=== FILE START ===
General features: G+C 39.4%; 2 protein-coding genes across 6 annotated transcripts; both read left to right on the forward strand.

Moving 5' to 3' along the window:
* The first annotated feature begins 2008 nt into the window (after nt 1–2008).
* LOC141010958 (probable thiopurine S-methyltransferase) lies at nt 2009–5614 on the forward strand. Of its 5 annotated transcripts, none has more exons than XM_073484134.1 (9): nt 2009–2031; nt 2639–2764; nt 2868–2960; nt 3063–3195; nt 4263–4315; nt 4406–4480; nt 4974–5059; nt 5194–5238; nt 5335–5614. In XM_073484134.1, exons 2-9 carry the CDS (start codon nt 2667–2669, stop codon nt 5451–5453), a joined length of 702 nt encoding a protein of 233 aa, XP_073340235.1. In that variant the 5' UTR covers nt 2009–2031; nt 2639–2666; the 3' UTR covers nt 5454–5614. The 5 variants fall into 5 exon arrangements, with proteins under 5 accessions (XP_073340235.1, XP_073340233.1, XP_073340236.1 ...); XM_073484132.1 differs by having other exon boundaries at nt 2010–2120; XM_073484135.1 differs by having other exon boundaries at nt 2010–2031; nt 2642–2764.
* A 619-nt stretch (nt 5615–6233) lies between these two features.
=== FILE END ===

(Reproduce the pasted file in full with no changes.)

General features: G+C 39.4%; 2 protein-coding genes across 6 annotated transcripts; both read left to right on the forward strand.

Moving 5' to 3' along the window:
* The first annotated feature begins 2008 nt into the window (after nt 1–2008).
* LOC141010958 (probable thiopurine S-methyltransferase) lies at nt 2009–5614 on the forward strand. Of its 5 annotated transcripts, none has more exons than XM_073484134.1 (9): nt 2009–2031; nt 2639–2764; nt 2868–2960; nt 3063–3195; nt 4263–4315; nt 4406–4480; nt 4974–5059; nt 5194–5238; nt 5335–5614. In XM_073484134.1, exons 2-9 carry the CDS (start codon nt 2667–2669, stop codon nt 5451–5453), a joined length of 702 nt encoding a protein of 233 aa, XP_073340235.1. In that variant the 5' UTR covers nt 2009–2031; nt 2639–2666; the 3' UTR covers nt 5454–5614. The 5 variants fall into 5 exon arrangements, with proteins under 5 accessions (XP_073340235.1, XP_073340233.1, XP_073340236.1 ...); XM_073484132.1 differs by having other exon boundaries at nt 2010–2120; XM_073484135.1 differs by having other exon boundaries at nt 2010–2031; nt 2642–2764.
* A 619-nt stretch (nt 5615–6233) lies between these two features.